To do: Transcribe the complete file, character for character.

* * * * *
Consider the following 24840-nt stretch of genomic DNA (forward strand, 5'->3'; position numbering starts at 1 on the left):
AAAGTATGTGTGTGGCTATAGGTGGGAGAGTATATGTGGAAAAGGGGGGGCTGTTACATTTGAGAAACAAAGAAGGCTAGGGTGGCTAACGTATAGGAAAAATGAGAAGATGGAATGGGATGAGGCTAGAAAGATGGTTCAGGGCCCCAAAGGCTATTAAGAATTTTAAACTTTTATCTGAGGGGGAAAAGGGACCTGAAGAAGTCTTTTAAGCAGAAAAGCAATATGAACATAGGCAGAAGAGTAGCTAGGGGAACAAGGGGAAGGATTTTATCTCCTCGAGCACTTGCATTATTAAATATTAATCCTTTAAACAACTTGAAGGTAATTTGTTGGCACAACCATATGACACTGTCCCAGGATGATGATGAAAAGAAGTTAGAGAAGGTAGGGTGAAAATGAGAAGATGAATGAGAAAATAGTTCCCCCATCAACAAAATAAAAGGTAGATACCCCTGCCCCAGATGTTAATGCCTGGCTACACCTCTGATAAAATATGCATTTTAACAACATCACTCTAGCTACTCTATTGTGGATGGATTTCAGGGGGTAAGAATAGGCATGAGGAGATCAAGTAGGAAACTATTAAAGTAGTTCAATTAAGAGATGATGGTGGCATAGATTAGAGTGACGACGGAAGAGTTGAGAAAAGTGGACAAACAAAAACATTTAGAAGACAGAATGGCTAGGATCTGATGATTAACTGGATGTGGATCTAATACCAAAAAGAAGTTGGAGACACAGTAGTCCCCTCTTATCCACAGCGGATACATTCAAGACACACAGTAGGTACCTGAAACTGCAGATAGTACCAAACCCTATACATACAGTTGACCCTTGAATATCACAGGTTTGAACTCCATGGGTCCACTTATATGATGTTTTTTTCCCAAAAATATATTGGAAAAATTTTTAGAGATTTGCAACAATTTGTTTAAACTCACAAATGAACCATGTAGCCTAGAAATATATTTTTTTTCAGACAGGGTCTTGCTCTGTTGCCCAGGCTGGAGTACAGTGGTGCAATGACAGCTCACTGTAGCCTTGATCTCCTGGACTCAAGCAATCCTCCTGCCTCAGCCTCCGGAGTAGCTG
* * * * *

Consider the following 24840-nt stretch of genomic DNA (forward strand, 5'->3'; position numbering starts at 1 on the left):
AAAGTATGTGTGTGGCTATAGGTGGGAGAGTATATGTGGAAAAGGGGGGGCTGTTACATTTGAGAAACAAAGAAGGCTAGGGTGGCTAACGTATAGGAAAAATGAGAAGATGGAATGGGATGAGGCTAGAAAGATGGTTCAGGGCCCCAAAGGCTATTAAGAATTTTAAACTTTTATCTGAGGGGGAAAAGGGACCTGAAGAAGTCTTTTAAGCAGAAAAGCAATATGAACATAGGCAGAAGAGTAGCTAGGGGAACAAGGGGAAGGATTTTATCTCCTCGAGCACTTGCATTATTAAATATTAATCCTTTAAACAACTTGAAGGTAATTTGTTGGCACAACCATATGACACTGTCCCAGGATGATGATGAAAAGAAGTTAGAGAAGGTAGGGTGAAAATGAGAAGATGAATGAGAAAATAGTTCCCCCATCAACAAAATAAAAGGTAGATACCCCTGCCCCAGATGTTAATGCCTGGCTACACCTCTGATAAAATATGCATTTTAACAACATCACTCTAGCTACTCTATTGTGGATGGATTTCAGGGGGTAAGAATAGGCATGAGGAGATCAAGTAGGAAACTATTAAAGTAGTTCAATTAAGAGATGATGGTGGCATAGATTAGAGTGACGACGGAAGAGTTGAGAAAAGTGGACAAACAAAAACATTTAGAAGACAGAATGGCTAGGATCTGATGATTAACTGGATGTGGATCTAATACCAAAAAGAAGTTGGAGACACAGTAGTCCCCTCTTATCCACAGCGGATACATTCAAGACACACAGTAGGTACCTGAAACTGCAGATAGTACCAAACCCTATACATACAGTTGACCCTTGAATATCACAGGTTTGAACTCCATGGGTCCACTTATATGATGTTTTTTTCCCAAAAATATATTGGAAAAATTTTTAGAGATTTGCAACAATTTGTTTAAACTCACAAATGAACCATGTAGCCTAGAAATATATTTTTTTTCAGACAGGGTCTTGCTCTGTTGCCCAGGCTGGAGTACAGTGGTGCAATGACAGCTCACTGTAGCCTTGATCTCCTGGACTCAAGCAATCCTCCTGCCTCAGCCTCCGGAGTAGCTG